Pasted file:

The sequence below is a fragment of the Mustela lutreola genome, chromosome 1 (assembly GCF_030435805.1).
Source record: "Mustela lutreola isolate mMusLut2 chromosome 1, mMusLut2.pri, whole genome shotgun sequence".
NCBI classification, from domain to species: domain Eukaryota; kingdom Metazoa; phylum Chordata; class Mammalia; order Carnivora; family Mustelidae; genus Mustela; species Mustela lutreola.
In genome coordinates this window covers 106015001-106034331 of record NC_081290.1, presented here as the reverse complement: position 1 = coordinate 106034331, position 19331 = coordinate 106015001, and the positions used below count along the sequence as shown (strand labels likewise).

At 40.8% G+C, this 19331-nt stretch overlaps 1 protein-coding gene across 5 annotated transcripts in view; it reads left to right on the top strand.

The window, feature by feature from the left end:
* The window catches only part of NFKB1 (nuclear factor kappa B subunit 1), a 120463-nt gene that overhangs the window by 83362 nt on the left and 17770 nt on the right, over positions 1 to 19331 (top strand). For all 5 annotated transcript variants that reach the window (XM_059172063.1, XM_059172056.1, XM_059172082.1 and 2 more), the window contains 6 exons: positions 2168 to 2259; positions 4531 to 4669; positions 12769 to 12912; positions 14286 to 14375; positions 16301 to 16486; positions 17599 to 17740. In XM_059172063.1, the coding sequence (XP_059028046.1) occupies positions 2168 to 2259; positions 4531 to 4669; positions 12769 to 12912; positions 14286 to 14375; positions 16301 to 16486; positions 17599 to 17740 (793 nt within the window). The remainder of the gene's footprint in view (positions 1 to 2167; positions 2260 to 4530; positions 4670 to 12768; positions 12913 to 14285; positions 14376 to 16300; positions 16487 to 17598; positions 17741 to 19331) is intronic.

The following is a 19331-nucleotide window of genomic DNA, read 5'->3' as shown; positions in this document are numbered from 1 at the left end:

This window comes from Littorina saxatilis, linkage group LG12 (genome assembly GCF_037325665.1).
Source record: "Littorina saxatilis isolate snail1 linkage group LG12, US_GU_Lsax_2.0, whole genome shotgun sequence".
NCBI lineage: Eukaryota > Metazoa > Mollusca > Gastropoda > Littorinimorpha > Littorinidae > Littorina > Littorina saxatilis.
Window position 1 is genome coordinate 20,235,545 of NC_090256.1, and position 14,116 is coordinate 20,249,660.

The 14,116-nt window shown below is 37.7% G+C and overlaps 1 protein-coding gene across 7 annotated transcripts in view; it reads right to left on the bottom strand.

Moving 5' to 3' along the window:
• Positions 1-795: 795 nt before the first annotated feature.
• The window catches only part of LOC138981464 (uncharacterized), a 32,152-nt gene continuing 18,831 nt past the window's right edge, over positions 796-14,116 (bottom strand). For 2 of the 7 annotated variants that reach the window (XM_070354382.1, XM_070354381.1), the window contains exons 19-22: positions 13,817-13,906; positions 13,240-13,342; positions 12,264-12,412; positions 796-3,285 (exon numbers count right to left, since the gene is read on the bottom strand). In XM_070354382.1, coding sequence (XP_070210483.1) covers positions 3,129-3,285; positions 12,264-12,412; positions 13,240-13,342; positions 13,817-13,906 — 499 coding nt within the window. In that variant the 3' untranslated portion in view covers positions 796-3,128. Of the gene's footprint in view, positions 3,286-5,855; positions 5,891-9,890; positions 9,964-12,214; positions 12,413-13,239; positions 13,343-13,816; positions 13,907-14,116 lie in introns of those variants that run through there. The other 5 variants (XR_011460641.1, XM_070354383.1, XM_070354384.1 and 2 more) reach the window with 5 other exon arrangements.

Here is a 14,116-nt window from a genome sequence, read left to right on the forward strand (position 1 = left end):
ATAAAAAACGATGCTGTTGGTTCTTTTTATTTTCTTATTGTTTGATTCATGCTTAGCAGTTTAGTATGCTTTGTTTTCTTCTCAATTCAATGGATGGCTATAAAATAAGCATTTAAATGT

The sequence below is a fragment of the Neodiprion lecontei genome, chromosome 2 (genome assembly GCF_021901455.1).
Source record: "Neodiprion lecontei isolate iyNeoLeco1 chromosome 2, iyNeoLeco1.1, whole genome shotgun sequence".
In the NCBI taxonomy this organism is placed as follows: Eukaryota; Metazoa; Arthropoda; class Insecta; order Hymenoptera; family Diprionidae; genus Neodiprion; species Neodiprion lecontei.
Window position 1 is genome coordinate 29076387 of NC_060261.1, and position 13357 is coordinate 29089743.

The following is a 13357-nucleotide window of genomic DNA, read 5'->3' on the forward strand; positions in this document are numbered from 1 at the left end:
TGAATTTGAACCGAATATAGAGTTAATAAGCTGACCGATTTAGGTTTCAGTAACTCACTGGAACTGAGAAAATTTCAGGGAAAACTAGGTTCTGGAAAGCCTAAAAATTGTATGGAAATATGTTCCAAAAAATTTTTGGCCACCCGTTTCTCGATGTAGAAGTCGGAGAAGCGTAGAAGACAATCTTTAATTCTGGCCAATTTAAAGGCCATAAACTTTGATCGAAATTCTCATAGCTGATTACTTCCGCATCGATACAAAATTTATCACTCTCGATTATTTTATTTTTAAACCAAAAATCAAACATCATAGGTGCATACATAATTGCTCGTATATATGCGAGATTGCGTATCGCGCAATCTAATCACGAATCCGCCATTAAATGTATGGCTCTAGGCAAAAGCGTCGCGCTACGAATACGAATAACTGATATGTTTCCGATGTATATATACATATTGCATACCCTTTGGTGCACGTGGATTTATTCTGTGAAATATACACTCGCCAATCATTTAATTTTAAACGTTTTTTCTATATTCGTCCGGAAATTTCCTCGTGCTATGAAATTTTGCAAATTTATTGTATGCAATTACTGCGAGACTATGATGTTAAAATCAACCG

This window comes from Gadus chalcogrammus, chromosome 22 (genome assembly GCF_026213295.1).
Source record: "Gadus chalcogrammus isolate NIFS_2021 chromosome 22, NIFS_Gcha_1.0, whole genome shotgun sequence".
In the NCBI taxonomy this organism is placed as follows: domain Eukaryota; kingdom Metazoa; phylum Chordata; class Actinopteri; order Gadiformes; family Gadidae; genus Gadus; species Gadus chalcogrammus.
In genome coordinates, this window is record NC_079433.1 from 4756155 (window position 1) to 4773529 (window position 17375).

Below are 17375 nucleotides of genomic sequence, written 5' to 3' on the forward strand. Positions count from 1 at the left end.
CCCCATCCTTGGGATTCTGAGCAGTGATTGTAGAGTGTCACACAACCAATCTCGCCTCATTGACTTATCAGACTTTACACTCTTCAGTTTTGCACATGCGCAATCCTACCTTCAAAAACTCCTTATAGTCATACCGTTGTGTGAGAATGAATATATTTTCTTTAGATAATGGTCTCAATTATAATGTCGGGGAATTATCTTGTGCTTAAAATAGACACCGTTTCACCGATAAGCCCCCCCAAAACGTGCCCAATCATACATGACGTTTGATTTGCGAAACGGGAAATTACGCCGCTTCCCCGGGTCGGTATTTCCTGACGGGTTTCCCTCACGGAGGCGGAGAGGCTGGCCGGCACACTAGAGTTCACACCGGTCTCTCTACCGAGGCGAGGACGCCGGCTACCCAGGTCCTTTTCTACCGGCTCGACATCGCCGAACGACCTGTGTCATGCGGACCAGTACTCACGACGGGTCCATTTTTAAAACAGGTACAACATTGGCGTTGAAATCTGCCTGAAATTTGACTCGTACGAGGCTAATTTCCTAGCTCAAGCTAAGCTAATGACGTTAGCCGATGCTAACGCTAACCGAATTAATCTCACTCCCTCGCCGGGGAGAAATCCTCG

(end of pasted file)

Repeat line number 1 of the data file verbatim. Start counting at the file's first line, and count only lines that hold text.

The sequence below is a fragment of the Mustela lutreola genome, chromosome 1 (assembly GCF_030435805.1).